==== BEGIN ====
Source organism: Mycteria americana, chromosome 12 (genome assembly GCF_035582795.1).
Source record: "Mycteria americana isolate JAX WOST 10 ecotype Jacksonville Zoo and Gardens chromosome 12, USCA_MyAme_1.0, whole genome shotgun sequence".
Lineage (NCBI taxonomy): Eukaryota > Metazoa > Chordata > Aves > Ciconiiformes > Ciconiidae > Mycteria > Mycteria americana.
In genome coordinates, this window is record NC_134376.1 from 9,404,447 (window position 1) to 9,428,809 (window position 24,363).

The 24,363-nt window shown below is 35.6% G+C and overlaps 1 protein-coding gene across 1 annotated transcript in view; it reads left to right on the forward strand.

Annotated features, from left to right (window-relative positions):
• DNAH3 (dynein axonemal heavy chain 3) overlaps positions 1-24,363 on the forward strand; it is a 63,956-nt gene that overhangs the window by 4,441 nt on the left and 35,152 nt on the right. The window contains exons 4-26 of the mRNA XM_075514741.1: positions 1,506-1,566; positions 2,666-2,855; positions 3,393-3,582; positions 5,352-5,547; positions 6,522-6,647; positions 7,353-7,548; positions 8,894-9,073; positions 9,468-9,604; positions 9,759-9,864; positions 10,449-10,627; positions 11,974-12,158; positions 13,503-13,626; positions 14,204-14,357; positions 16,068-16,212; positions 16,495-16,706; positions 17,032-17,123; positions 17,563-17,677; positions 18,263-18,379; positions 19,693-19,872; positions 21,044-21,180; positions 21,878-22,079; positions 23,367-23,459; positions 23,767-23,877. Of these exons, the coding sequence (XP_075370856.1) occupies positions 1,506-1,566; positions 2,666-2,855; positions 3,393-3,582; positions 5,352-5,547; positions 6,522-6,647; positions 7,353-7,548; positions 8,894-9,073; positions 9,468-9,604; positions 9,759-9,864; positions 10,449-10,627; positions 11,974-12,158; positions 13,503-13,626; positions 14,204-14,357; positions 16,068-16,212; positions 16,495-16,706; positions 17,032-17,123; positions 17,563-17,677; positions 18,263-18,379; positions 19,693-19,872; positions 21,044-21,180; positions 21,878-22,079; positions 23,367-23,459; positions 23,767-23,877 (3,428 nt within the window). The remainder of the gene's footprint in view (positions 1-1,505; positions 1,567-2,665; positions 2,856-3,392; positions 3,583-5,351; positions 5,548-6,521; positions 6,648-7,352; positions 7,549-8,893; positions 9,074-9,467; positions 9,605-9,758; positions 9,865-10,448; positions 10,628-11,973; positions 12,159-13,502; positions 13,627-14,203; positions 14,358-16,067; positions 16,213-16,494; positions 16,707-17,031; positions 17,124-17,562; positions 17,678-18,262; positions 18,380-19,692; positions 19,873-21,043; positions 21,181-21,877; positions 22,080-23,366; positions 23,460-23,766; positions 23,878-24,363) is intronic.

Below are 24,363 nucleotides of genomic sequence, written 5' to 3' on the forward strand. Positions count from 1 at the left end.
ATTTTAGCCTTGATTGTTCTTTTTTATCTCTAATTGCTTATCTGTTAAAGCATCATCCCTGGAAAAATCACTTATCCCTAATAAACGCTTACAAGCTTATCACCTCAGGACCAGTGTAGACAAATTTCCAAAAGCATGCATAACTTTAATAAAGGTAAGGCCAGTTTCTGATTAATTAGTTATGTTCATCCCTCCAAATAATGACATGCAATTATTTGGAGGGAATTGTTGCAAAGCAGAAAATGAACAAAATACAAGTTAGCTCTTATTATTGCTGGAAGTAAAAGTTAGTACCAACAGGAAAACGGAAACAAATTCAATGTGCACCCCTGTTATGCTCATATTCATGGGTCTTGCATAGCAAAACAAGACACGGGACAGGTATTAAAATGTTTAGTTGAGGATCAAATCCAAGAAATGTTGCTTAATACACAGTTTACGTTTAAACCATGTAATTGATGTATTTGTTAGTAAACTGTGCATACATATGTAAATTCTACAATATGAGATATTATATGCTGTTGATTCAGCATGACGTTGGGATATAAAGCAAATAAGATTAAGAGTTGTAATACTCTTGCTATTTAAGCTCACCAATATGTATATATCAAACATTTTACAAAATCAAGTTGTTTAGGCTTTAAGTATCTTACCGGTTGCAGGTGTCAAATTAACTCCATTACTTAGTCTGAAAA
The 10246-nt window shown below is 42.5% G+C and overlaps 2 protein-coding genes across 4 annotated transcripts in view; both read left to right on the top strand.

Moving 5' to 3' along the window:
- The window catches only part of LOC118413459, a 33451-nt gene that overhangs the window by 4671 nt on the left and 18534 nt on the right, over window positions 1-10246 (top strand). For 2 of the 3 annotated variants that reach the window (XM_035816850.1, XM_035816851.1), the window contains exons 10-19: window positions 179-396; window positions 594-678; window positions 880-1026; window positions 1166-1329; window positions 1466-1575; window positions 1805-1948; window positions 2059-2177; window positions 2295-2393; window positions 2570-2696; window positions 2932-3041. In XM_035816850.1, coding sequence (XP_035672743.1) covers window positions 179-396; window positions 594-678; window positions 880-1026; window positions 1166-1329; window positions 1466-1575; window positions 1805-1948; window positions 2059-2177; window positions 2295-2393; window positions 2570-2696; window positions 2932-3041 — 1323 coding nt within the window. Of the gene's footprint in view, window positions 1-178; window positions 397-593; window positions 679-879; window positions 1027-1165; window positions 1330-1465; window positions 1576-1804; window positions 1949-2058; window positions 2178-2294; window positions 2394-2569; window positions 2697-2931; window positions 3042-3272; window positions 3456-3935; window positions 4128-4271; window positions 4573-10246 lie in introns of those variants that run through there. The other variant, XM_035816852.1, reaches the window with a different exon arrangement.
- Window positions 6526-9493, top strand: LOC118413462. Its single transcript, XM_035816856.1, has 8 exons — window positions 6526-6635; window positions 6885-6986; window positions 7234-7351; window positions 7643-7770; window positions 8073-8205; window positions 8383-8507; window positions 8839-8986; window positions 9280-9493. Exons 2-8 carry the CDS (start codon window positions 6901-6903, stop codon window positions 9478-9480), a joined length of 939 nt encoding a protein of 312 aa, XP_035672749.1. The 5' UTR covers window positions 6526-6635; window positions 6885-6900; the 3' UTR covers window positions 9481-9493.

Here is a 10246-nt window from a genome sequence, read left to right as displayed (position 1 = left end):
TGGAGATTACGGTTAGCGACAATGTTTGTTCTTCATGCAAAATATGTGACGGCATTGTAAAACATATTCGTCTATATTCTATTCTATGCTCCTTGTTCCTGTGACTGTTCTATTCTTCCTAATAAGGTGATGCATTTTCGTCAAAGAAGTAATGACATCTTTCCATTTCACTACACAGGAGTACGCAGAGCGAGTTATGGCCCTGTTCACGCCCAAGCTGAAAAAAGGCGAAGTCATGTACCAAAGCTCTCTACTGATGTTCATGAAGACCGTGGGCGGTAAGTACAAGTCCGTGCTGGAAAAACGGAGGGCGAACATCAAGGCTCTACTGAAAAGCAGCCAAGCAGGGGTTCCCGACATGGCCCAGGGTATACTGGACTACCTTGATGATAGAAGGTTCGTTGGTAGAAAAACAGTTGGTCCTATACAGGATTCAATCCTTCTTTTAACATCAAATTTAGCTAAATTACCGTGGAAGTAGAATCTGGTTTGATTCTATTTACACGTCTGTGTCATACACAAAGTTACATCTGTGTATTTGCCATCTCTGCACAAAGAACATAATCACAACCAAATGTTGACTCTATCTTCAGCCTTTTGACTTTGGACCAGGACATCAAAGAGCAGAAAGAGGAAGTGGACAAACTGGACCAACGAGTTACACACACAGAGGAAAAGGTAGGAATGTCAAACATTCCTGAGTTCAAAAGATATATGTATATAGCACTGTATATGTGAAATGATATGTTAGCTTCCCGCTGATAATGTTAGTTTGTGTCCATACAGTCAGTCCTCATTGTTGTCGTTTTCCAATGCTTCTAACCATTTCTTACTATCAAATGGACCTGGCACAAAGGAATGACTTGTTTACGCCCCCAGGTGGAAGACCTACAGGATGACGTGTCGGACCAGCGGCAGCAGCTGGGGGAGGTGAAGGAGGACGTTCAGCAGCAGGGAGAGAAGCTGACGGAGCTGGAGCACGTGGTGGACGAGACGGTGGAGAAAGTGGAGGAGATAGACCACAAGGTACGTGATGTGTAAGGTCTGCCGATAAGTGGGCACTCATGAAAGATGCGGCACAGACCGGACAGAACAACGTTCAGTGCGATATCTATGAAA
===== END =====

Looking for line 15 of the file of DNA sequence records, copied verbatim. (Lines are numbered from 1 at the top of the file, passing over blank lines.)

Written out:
TGGAGATTACGGTTAGCGACAATGTTTGTTCTTCATGCAAAATATGTGACGGCATTGTAAAACATATTCGTCTATATTCTATTCTATGCTCCTTGTTCCTGTGACTGTTCTATTCTTCCTAATAAGGTGATGCATTTTCGTCAAAGAAGTAATGACATCTTTCCATTTCACTACACAGGAGTACGCAGAGCGAGTTATGGCCCTGTTCACGCCCAAGCTGAAAAAAGGCGAAGTCATGTACCAAAGCTCTCTACTGATGTTCATGAAGACCGTGGGCGGTAAGTACAAGTCCGTGCTGGAAAAACGGAGGGCGAACATCAAGGCTCTACTGAAAAGCAGCCAAGCAGGGGTTCCCGACATGGCCCAGGGTATACTGGACTACCTTGATGATAGAAGGTTCGTTGGTAGAAAAACAGTTGGTCCTATACAGGATTCAATCCTTCTTTTAACATCAAATTTAGCTAAATTACCGTGGAAGTAGAATCTGGTTTGATTCTATTTACACGTCTGTGTCATACACAAAGTTACATCTGTGTATTTGCCATCTCTGCACAAAGAACATAATCACAACCAAATGTTGACTCTATCTTCAGCCTTTTGACTTTGGACCAGGACATCAAAGAGCAGAAAGAGGAAGTGGACAAACTGGACCAACGAGTTACACACACAGAGGAAAAGGTAGGAATGTCAAACATTCCTGAGTTCAAAAGATATATGTATATAGCACTGTATATGTGAAATGATATGTTAGCTTCCCGCTGATAATGTTAGTTTGTGTCCATACAGTCAGTCCTCATTGTTGTCGTTTTCCAATGCTTCTAACCATTTCTTACTATCAAATGGACCTGGCACAAAGGAATGACTTGTTTACGCCCCCAGGTGGAAGACCTACAGGATGACGTGTCGGACCAGCGGCAGCAGCTGGGGGAGGTGAAGGAGGACGTTCAGCAGCAGGGAGAGAAGCTGACGGAGCTGGAGCACGTGGTGGACGAGACGGTGGAGAAAGTGGAGGAGATAGACCACAAGGTACGTGATGTGTAAGGTCTGCCGATAAGTGGGCACTCATGAAAGATGCGGCACAGACCGGACAGAACAACGTTCAGTGCGATATCTATGAAA